Basil Letters And Select Works by Basil
Letter CXLIX. To Trajan.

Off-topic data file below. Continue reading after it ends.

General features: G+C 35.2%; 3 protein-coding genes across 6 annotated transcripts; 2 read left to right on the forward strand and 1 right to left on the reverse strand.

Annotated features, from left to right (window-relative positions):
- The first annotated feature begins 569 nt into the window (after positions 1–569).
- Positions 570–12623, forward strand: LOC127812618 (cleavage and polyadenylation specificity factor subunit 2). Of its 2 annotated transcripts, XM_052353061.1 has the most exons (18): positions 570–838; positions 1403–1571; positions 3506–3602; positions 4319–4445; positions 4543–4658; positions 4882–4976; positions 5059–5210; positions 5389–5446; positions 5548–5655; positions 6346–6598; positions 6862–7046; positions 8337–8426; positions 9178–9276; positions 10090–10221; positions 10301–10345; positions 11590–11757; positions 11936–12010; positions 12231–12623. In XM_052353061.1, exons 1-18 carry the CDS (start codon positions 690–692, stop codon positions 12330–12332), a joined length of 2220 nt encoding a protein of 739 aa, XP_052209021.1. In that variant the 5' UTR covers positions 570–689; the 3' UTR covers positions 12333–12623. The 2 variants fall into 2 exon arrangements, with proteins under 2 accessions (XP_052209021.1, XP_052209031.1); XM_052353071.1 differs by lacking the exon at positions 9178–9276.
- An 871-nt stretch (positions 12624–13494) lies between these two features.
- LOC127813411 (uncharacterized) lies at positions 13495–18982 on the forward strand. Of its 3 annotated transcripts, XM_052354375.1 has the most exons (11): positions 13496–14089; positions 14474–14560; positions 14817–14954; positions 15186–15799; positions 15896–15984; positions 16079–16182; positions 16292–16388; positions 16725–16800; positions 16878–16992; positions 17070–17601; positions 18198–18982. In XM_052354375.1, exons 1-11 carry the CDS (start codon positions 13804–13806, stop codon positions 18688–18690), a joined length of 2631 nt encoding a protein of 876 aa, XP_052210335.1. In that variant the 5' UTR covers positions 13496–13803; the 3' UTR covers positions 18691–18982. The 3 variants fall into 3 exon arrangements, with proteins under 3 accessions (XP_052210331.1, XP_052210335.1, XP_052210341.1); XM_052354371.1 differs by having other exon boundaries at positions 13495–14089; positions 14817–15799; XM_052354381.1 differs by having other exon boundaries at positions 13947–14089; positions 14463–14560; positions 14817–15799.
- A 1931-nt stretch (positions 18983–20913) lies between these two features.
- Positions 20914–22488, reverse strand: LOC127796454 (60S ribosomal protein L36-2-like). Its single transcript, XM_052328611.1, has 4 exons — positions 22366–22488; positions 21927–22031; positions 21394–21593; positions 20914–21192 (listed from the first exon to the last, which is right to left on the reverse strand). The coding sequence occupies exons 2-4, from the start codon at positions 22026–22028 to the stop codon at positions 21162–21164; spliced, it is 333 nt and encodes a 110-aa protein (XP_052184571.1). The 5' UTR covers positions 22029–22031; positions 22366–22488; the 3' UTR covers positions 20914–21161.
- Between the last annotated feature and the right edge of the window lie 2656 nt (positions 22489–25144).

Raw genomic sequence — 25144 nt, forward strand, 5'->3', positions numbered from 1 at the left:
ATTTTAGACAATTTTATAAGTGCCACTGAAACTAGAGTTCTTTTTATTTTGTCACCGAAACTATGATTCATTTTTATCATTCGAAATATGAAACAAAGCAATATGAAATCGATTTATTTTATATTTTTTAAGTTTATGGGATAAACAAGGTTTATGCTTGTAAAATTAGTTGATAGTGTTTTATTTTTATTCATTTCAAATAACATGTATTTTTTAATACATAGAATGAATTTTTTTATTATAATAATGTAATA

You yourself have seen with your own eyes the distressing condition of Maximus, once a man of high reputation, but now most of all to be pitied, formerly prefect of my country. Would that he had never been so! Many, I think, would be likely to shun provincial governorships, if their dignities are likely to issue in such an end. To a man, then, from the quickness of his intelligence, able from a few circumstances to conjecture the rest, I need hardly narrate in detail all that I have seen and all that I have heard. Perhaps, however, I shall not seem to be telling a superfluous story if I mention that, though many and terrible things were audaciously done against him before your coming, what went on afterwards was such as to cause the former proceedings to be reckoned as kindness; to such an excess of outrage and injury and actually of personal cruelty did the proceedings go which were afterwards taken against him by the person in authority. Now he is here with an escort to fill up the measure of his evil deeds unless you are willing to stretch out your strong hand to protect the sufferer. In urging your goodness to an act of kindness I feel that I am undertaking an unnecessary task. Yet since I desire to be serviceable to Maximus I do beg your lordship to add something for my sake to your natural zeal for what is right, to the end that he may clearly perceive that my intervention on his behalf has been of service to him.